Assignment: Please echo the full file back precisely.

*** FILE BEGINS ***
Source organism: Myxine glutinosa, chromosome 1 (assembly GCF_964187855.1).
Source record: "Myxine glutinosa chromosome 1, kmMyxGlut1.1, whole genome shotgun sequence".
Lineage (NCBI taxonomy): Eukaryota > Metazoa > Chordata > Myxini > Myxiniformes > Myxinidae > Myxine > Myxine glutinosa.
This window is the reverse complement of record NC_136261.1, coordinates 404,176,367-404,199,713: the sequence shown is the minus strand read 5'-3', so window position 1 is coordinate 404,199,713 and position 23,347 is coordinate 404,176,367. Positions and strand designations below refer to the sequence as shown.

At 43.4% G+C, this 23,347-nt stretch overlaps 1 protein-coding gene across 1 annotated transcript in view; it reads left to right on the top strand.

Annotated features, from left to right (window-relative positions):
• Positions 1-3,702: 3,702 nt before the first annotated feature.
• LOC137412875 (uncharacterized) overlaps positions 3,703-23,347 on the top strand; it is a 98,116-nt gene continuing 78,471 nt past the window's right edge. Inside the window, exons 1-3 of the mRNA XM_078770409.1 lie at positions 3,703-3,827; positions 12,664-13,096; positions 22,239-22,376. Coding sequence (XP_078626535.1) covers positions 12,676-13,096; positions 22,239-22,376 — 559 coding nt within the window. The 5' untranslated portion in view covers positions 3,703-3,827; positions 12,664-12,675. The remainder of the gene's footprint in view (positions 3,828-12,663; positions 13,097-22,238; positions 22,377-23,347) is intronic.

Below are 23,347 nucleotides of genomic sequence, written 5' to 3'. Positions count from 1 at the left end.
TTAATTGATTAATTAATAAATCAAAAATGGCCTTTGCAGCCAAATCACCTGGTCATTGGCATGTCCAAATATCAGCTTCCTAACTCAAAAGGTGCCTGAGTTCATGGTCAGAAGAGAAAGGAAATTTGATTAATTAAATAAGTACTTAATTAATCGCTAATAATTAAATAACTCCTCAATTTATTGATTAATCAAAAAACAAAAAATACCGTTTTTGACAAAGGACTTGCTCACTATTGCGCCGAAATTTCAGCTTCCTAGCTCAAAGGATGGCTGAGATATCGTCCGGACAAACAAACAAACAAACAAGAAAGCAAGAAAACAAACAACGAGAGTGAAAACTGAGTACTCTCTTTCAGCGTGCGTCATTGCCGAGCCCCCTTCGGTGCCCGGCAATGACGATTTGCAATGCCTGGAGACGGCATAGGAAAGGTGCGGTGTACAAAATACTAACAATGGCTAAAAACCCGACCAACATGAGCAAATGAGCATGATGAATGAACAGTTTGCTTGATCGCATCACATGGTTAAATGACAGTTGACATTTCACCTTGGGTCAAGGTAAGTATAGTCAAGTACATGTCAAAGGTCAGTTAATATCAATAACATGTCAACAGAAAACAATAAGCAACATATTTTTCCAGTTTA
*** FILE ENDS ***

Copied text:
Source organism: Myxine glutinosa, chromosome 1 (assembly GCF_964187855.1).
Source record: "Myxine glutinosa chromosome 1, kmMyxGlut1.1, whole genome shotgun sequence".
Lineage (NCBI taxonomy): Eukaryota > Metazoa > Chordata > Myxini > Myxiniformes > Myxinidae > Myxine > Myxine glutinosa.
This window is the reverse complement of record NC_136261.1, coordinates 404,176,367-404,199,713: the sequence shown is the minus strand read 5'-3', so window position 1 is coordinate 404,199,713 and position 23,347 is coordinate 404,176,367. Positions and strand designations below refer to the sequence as shown.

At 43.4% G+C, this 23,347-nt stretch overlaps 1 protein-coding gene across 1 annotated transcript in view; it reads left to right on the top strand.

Annotated features, from left to right (window-relative positions):
• Positions 1-3,702: 3,702 nt before the first annotated feature.
• LOC137412875 (uncharacterized) overlaps positions 3,703-23,347 on the top strand; it is a 98,116-nt gene continuing 78,471 nt past the window's right edge. Inside the window, exons 1-3 of the mRNA XM_078770409.1 lie at positions 3,703-3,827; positions 12,664-13,096; positions 22,239-22,376. Coding sequence (XP_078626535.1) covers positions 12,676-13,096; positions 22,239-22,376 — 559 coding nt within the window. The 5' untranslated portion in view covers positions 3,703-3,827; positions 12,664-12,675. The remainder of the gene's footprint in view (positions 3,828-12,663; positions 13,097-22,238; positions 22,377-23,347) is intronic.

Below are 23,347 nucleotides of genomic sequence, written 5' to 3'. Positions count from 1 at the left end.
TTAATTGATTAATTAATAAATCAAAAATGGCCTTTGCAGCCAAATCACCTGGTCATTGGCATGTCCAAATATCAGCTTCCTAACTCAAAAGGTGCCTGAGTTCATGGTCAGAAGAGAAAGGAAATTTGATTAATTAAATAAGTACTTAATTAATCGCTAATAATTAAATAACTCCTCAATTTATTGATTAATCAAAAAACAAAAAATACCGTTTTTGACAAAGGACTTGCTCACTATTGCGCCGAAATTTCAGCTTCCTAGCTCAAAGGATGGCTGAGATATCGTCCGGACAAACAAACAAACAAACAAGAAAGCAAGAAAACAAACAACGAGAGTGAAAACTGAGTACTCTCTTTCAGCGTGCGTCATTGCCGAGCCCCCTTCGGTGCCCGGCAATGACGATTTGCAATGCCTGGAGACGGCATAGGAAAGGTGCGGTGTACAAAATACTAACAATGGCTAAAAACCCGACCAACATGAGCAAATGAGCATGATGAATGAACAGTTTGCTTGATCGCATCACATGGTTAAATGACAGTTGACATTTCACCTTGGGTCAAGGTAAGTATAGTCAAGTACATGTCAAAGGTCAGTTAATATCAATAACATGTCAACAGAAAACAATAAGCAACATATTTTTCCAGTTTA